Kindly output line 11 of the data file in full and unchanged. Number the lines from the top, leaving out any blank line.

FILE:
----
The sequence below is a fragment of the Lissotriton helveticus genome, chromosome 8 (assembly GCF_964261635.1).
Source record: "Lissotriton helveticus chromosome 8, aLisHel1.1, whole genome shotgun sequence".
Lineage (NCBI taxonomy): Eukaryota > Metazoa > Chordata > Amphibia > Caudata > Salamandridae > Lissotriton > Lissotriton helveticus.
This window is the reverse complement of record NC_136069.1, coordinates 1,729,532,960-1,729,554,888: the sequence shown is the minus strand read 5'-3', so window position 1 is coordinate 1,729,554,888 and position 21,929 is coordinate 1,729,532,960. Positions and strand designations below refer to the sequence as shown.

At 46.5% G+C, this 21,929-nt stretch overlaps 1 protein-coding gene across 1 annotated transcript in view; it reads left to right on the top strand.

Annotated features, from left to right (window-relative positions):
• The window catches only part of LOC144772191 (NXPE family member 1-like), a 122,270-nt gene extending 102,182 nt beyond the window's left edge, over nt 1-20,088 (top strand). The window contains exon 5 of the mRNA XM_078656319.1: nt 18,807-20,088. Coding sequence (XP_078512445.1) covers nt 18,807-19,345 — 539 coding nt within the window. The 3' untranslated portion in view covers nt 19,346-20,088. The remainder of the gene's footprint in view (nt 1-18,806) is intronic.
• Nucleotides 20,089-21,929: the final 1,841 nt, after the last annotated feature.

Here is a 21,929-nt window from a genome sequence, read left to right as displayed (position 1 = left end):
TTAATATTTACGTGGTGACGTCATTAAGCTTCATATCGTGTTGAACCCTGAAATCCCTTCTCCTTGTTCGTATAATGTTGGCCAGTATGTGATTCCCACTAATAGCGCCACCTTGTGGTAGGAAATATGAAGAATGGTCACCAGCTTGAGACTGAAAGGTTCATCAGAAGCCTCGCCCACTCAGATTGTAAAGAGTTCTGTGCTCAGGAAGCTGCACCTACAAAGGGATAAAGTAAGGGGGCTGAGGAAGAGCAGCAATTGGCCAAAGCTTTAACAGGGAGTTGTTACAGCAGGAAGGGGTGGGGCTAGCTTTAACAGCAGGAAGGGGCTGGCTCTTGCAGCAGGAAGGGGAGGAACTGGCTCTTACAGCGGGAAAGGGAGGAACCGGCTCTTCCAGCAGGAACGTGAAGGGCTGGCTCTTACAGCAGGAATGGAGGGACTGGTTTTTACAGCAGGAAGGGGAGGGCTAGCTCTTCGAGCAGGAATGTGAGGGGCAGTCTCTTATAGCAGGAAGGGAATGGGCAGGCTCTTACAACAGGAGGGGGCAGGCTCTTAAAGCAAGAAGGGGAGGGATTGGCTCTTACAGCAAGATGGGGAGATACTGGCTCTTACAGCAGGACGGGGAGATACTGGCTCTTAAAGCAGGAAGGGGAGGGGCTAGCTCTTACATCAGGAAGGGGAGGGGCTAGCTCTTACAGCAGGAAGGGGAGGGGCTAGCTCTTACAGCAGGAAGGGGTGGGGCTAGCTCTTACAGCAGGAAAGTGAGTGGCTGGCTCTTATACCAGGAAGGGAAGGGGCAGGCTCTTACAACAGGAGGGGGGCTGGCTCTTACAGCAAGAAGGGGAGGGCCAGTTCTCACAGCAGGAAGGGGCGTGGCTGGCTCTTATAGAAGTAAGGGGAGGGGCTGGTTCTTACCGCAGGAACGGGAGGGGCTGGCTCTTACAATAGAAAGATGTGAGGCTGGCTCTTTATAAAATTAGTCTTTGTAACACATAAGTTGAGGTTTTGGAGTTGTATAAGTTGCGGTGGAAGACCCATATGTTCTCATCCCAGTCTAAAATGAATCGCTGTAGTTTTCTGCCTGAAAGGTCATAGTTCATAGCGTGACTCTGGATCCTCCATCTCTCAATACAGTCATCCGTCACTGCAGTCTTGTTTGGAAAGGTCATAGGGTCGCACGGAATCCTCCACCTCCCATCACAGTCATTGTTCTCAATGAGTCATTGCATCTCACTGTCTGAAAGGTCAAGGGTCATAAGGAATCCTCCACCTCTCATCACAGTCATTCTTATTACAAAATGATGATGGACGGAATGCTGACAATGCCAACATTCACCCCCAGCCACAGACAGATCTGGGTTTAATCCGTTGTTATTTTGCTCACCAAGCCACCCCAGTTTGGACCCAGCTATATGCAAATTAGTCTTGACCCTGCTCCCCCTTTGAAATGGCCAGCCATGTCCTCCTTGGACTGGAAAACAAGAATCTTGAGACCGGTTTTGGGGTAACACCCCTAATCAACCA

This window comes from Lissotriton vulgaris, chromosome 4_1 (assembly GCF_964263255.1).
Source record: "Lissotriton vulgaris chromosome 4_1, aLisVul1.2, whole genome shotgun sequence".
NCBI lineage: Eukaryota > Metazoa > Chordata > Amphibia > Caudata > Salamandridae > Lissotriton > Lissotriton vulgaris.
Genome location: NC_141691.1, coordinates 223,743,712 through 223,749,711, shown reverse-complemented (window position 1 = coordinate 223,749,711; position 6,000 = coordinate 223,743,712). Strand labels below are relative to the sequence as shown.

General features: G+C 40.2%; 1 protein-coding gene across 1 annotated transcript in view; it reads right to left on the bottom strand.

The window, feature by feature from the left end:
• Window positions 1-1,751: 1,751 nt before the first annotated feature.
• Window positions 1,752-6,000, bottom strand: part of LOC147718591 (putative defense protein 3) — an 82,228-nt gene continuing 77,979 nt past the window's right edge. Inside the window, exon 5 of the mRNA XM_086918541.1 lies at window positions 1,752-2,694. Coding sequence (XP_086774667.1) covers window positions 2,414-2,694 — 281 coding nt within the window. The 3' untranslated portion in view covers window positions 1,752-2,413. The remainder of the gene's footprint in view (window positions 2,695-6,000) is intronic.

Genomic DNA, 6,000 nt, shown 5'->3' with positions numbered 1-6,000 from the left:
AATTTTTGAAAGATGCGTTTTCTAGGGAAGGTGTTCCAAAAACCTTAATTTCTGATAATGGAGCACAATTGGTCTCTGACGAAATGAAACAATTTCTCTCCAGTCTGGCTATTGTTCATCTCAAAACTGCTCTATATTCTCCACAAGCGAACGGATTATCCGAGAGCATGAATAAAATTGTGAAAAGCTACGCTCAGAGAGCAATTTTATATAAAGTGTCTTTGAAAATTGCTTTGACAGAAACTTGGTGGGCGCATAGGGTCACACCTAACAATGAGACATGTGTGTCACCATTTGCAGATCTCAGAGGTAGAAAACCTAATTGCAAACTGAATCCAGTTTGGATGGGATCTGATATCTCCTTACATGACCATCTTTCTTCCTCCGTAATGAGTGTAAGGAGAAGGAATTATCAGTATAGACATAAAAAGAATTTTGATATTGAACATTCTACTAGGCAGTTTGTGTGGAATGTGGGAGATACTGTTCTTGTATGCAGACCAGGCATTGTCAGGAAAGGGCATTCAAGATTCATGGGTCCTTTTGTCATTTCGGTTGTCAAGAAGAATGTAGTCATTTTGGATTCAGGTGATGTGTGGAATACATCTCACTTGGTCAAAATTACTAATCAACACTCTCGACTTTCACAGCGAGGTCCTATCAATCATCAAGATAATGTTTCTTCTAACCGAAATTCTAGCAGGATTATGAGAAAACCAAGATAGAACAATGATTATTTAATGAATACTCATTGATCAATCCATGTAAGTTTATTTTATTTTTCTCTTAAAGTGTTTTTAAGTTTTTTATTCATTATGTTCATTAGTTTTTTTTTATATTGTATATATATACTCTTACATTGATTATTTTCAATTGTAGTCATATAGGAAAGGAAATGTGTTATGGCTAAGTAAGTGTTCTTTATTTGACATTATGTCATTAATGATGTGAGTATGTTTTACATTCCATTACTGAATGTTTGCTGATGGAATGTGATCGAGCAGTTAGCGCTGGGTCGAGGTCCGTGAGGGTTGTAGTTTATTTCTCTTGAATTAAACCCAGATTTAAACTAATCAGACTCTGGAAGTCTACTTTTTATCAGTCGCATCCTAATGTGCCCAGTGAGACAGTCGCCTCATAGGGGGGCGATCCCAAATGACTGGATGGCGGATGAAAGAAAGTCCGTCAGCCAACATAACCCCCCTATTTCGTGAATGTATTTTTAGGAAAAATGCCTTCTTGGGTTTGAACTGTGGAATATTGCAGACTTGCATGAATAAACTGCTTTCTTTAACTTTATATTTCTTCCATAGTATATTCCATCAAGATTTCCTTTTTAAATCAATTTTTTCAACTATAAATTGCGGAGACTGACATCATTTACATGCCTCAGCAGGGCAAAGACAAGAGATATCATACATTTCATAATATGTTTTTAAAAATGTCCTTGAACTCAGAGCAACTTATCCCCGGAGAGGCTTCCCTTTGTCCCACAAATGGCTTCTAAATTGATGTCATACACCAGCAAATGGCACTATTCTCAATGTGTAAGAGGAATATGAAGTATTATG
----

This window comes from Lissotriton vulgaris, chromosome 4_1 (assembly GCF_964263255.1).